Where the provisions of the P.O. Act are applicable the employment of Section 360 of the Code is not to be made. In cases of such application, it would be an illegality resulting in highly undesirable consequences, which the legislature, who gave birth to the P.O. Act and the Code wanted to obviate. Yet the legislature in its wisdom has obliged the Court under Section 361 of the Code to apply one of the other beneficial provisions; be it Section 360 of the Code or the provisions of the P.O. Act. It is only by providing special reasons that their applicability can be withheld by the Court. The comparative elevation of the provisions of the P.O. Act are further noticed in sub-section (10) of Section 360 of the Code which makes it clear that nothing in the said Section shall affect the provisions of the P.O. Act. Those provisions have a paramountcy of their own in the respective areas where they are applicable.

Section 360 of the Code relates only to persons not under 21 years of age convicted for an offence punishable with fine only or with imprisonment for a term of seven years or less, to any person under 21 years of age or any woman convicted of an offence not punishable with sentence of death or imprisonment for life. The scope of Section 4 of the P.O. Act is much wider. It applies to any person found guilty of having committed an offence not punishable with death or imprisonment for life. Section 360 of the Code does not provide for any role for Probation Officers in assisting the Courts in relation to supervision and other matters while P.O.

Act does make such a provision. While Section 12 of the P.O.

Act states that the person found guilty of an offence and dealt with under Section 3 or 4 of the P.O. Act shall not suffer disqualification, if any, attached to conviction of an offence under any law, the Code does not contain parallel provision.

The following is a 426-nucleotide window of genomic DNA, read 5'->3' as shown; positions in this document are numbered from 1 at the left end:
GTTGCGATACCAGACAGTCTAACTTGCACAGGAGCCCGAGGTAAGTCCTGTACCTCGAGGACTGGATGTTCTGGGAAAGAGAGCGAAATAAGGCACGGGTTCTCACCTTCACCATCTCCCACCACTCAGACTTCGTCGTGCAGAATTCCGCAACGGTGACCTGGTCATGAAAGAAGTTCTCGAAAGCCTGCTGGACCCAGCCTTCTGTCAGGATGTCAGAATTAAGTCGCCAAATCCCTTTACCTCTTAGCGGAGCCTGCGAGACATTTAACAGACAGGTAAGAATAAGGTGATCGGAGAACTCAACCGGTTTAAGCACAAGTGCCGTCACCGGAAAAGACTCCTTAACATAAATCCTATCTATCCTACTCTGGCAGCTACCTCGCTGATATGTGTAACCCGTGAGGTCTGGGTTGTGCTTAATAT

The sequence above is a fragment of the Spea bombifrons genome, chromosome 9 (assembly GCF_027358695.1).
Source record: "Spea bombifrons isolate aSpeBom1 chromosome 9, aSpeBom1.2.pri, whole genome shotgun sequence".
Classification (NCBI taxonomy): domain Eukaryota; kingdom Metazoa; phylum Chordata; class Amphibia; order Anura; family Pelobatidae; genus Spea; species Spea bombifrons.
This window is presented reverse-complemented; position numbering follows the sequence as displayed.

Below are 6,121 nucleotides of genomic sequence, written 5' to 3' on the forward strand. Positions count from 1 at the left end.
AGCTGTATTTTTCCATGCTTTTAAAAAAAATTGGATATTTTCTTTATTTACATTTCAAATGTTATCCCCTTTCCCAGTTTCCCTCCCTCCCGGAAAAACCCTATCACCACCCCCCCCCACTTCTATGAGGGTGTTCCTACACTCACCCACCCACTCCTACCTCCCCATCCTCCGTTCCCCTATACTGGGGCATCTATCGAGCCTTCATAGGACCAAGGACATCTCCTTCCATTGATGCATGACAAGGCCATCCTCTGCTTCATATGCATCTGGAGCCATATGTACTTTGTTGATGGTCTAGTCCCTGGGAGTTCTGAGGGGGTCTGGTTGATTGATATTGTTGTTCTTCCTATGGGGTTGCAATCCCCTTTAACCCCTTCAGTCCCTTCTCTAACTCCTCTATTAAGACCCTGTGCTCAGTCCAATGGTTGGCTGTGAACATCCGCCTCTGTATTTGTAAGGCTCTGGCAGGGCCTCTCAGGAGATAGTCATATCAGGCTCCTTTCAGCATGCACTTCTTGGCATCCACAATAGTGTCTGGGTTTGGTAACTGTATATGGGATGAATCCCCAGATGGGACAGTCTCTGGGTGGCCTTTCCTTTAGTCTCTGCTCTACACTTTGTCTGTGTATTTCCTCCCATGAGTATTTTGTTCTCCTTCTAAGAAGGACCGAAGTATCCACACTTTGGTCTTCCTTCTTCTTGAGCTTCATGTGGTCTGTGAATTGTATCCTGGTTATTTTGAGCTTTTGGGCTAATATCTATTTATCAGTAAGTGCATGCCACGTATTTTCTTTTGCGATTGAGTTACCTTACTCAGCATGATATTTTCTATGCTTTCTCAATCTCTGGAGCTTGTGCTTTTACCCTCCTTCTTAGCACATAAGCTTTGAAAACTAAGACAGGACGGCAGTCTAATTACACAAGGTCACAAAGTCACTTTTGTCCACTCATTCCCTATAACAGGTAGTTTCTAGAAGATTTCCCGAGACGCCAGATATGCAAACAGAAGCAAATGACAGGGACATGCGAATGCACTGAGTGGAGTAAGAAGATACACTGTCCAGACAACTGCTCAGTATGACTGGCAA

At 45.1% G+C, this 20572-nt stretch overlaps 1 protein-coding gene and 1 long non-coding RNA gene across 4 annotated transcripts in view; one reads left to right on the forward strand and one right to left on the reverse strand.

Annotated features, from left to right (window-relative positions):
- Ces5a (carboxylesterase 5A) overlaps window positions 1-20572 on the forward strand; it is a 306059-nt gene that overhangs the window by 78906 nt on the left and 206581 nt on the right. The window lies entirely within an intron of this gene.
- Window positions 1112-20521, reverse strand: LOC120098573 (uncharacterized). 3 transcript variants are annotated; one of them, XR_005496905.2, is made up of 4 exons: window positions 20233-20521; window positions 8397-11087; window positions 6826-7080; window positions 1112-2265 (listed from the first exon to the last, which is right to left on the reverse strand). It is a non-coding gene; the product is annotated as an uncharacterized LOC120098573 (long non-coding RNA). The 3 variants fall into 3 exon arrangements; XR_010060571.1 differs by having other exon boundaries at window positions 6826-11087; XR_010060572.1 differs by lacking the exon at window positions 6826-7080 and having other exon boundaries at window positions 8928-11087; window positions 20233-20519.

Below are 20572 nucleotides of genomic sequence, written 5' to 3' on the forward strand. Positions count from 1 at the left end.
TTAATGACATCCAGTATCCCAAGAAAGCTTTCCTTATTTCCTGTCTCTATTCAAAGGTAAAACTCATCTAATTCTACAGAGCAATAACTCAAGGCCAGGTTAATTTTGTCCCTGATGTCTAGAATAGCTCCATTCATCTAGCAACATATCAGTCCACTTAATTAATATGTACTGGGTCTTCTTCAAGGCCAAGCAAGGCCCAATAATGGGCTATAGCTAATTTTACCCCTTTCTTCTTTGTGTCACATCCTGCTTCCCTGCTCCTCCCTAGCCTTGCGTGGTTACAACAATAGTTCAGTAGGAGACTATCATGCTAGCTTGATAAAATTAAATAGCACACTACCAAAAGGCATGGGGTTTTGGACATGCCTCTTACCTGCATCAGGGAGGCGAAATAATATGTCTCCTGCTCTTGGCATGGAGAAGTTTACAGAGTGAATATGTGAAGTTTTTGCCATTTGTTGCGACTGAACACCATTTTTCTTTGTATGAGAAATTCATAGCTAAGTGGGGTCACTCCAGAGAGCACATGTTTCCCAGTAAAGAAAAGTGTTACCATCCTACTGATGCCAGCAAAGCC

Two statutes with such significant differences could not be intended to co-exist at the same time in the same area. Such co-existence would lead to anomalous results. The intention to retain the provisions of Section 360 of the Code and the provisions of the P.O. Act as applicable at the same time in a given area cannot be gathered from the provisions of Section 360 or any other provision of the Code. Therefore, by virtue of Section 8(1) of the General Clauses Act, where the provisions of the Act have been brought into force, the provisions of Section 360 of the Code are wholly inapplicable.

Enforcement of Probation Act in some particular area excludes the applicability of the provisions of Sections 360, 361 of the Code in that area.

Section 3 of the P.O. Act refers particularly to Section 379 IPC. Same reads as follows:

"3.-Power of Court to release certain offenders after admonition- When any person is found guilty of having committed an offence punishable under Section 379 or Section 380 or section 381 or section 404 or section 420 of the Indian Penal Code or any offence punishable with imprisonment for not more than two years, or with fine, or with both, under the Indian Penal Code or any other law, and no previous conviction is proved against him and the court by which the person is found guilty is of opinion that, having regard to the circumstances of the case including the nature of the offence and the character of the offender, it is expedient so to do, then, notwithstanding anything contained in any other law for the time being in force, the court may, instead of sentencing him to any punishment or releasing him on probation of good conduct under section 4, release him after due admonition.

Explanation- For the purposes of this section, previous conviction against a person shall include any previous order made against him under this section or section 4." In the aforesaid background, we think it appropriate to remit the matter to the High Court to consider whether the benefits under the P.O. Act or Section 360 of the Code can be extended to the appellant. We make it clear that we have not expressed any opinion in that regard.

The appeal is allowed to the aforesaid extent.